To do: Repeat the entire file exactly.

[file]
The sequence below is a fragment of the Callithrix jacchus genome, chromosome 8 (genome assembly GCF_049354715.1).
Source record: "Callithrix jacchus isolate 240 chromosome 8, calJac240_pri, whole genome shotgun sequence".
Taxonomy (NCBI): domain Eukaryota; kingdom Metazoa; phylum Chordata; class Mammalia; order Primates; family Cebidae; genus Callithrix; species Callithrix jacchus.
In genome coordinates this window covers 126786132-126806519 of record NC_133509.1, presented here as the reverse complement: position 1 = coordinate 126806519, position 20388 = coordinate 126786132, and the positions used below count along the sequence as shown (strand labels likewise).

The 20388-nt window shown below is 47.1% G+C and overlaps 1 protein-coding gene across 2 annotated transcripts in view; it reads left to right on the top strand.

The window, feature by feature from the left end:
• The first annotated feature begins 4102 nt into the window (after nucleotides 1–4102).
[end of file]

The sequence below is a fragment of the Callithrix jacchus genome, chromosome 8 (genome assembly GCF_049354715.1).
Source record: "Callithrix jacchus isolate 240 chromosome 8, calJac240_pri, whole genome shotgun sequence".
Taxonomy (NCBI): domain Eukaryota; kingdom Metazoa; phylum Chordata; class Mammalia; order Primates; family Cebidae; genus Callithrix; species Callithrix jacchus.
In genome coordinates this window covers 126786132-126806519 of record NC_133509.1, presented here as the reverse complement: position 1 = coordinate 126806519, position 20388 = coordinate 126786132, and the positions used below count along the sequence as shown (strand labels likewise).

The 20388-nt window shown below is 47.1% G+C and overlaps 1 protein-coding gene across 2 annotated transcripts in view; it reads left to right on the top strand.

The window, feature by feature from the left end:
• The first annotated feature begins 4102 nt into the window (after nucleotides 1–4102).